Friday, 2 November 2018

Frost has arrived!

The cold weather arrived rather quickly so it was a great rush to get everything covered

and cut back so I could put the frames up

to offer some protection to the palms

that I have in the garden.

Although I probably didn't need to rush quite as much, it is far easier to push the poles into none frozen ground than it is to push it into frozen ground.
We have already had a -5C, but at this time of years it usually goes down and comes back up quite quickly so no time for any damage to occur.
I have dug out a lot of my dahlias this year especially some of my favourites. They are all now potted up in dry compost and being kept in a frost free greenhouse.

We have had our wood delivered, so we are ready here as well.

The greenhouse is a little empty this year, compared to previous years that is. I have cut back on the amount of Ensete's  I am keeping. Now hubby can't help as much in the digging out I have tried to buy more 'hardier' plants. I have also been very pleased with m seed grown plants this year so have decided to fill gaps with these as some can grow to the most amazing sizes in one season.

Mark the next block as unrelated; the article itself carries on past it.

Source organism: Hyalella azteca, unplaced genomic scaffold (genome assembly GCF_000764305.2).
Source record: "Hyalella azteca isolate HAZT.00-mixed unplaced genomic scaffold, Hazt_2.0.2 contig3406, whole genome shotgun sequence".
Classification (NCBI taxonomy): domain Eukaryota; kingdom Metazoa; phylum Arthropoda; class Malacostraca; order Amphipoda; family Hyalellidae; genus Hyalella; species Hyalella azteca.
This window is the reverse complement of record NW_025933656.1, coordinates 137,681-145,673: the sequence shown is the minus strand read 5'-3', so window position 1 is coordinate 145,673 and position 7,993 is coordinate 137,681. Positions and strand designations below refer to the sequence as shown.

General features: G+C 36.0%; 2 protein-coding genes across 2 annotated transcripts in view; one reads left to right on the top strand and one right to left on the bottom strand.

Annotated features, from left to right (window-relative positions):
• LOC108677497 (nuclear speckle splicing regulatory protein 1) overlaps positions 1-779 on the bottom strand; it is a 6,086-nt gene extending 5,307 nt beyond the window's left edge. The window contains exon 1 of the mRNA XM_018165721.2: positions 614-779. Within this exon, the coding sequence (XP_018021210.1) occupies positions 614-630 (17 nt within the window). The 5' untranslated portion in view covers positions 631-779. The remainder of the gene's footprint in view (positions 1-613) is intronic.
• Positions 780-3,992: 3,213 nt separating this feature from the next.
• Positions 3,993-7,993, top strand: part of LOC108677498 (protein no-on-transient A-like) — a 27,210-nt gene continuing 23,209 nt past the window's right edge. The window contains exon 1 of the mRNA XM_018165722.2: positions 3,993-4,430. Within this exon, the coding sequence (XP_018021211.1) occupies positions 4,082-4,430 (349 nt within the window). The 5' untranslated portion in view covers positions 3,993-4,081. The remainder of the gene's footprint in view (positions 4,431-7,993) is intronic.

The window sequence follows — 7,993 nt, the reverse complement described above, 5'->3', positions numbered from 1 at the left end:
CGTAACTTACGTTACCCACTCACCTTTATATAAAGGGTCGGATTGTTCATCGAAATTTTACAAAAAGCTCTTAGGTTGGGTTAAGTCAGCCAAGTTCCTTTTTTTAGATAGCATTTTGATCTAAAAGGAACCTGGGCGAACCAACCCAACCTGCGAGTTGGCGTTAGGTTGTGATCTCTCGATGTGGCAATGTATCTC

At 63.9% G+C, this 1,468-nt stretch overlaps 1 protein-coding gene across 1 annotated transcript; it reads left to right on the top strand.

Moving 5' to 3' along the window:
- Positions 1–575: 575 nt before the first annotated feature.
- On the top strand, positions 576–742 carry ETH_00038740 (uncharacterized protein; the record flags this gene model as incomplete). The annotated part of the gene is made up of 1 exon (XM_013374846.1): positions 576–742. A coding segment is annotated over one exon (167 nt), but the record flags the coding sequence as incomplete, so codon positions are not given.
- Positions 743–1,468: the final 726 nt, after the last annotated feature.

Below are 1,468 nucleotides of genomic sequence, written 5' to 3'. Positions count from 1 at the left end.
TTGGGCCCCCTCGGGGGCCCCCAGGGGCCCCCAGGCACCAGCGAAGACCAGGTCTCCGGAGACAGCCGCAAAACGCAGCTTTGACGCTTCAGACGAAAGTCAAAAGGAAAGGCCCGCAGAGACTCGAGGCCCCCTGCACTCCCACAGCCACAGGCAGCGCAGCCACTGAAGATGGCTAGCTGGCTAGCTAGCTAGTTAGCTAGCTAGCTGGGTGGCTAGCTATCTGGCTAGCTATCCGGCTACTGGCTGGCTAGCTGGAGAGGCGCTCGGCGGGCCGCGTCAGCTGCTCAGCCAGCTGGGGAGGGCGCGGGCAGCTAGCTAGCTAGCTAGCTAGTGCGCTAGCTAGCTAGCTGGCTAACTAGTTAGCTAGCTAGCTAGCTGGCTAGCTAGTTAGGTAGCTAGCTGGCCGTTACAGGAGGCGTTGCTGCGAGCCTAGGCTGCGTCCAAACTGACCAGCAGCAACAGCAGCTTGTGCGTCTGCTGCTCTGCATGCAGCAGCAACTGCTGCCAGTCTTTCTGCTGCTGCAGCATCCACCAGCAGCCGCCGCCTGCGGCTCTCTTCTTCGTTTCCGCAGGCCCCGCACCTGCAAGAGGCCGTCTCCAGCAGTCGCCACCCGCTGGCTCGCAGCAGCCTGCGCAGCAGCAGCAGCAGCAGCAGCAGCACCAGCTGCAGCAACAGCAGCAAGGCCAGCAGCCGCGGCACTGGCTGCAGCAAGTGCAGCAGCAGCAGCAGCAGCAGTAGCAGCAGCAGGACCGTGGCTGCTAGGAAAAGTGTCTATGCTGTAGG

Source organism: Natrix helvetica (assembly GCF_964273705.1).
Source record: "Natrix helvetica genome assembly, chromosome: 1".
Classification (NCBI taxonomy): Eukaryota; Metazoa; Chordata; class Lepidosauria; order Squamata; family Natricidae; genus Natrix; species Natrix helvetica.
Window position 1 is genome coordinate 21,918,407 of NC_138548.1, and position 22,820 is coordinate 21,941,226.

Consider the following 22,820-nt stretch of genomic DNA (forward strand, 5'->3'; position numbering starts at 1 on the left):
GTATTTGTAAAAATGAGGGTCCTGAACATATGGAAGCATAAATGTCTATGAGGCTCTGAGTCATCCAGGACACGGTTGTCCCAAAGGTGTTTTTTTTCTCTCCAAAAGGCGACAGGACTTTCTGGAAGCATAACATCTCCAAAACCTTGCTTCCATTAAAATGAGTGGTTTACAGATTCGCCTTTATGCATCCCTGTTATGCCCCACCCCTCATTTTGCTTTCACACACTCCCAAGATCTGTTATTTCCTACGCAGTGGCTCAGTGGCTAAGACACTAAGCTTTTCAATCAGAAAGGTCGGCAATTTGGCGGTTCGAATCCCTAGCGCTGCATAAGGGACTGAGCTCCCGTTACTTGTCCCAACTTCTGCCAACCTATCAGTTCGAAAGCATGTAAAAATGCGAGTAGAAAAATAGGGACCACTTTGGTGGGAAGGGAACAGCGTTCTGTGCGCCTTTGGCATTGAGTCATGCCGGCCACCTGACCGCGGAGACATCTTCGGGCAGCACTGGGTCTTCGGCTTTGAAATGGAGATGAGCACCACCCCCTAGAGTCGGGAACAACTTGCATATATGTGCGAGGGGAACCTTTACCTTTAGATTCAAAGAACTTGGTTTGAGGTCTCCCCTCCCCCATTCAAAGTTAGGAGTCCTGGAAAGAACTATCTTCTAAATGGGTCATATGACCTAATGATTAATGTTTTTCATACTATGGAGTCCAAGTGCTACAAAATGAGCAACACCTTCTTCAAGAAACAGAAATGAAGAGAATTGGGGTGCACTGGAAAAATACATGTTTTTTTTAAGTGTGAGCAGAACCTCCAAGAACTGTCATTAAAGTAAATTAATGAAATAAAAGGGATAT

On the heat mat (which is not switched on) are my carnivorous plants and quite a few cuttings I have taken this year.

A number of palms Cycas Revoluta, Washington Robusta the larger thread palm which are not as hardy and two new plants which are hardy but I am being kind to them this year.

The Agave and succulents have reduced quite considerably.

Lobelia Tupa and a Hardy Tomato being over wintered in here too.

In the garden, I am surprised by what has and what hasn't been affected by the frosts we have had, which have been more or less on a daily basis since last weekend.

The 'TRex' is beginning to wilt.

A Ricinus has definitely collapsed.

As has the fig.

One of the big surprises to me is the Solonum Laciniatum which is grown from seed and has easily hit over 8ft has not been affected by the frosts.

No wilt to be seen on the leaves at all. I am going to leave it and see how long it lasts. Where as right next to it is

The Hardy tomato has totally gone.

Meanwhile the Cypomandra corymbifolia has also come through totally unaffected, so far! Apparently this is a hardy tree tomato from the Andes mountains and can take -10C, we will see. Last year I over wintered this in the greenhouse and had the most awful infestation of whitefly. It has got so big this year that I decided to leave it out.

Till next time x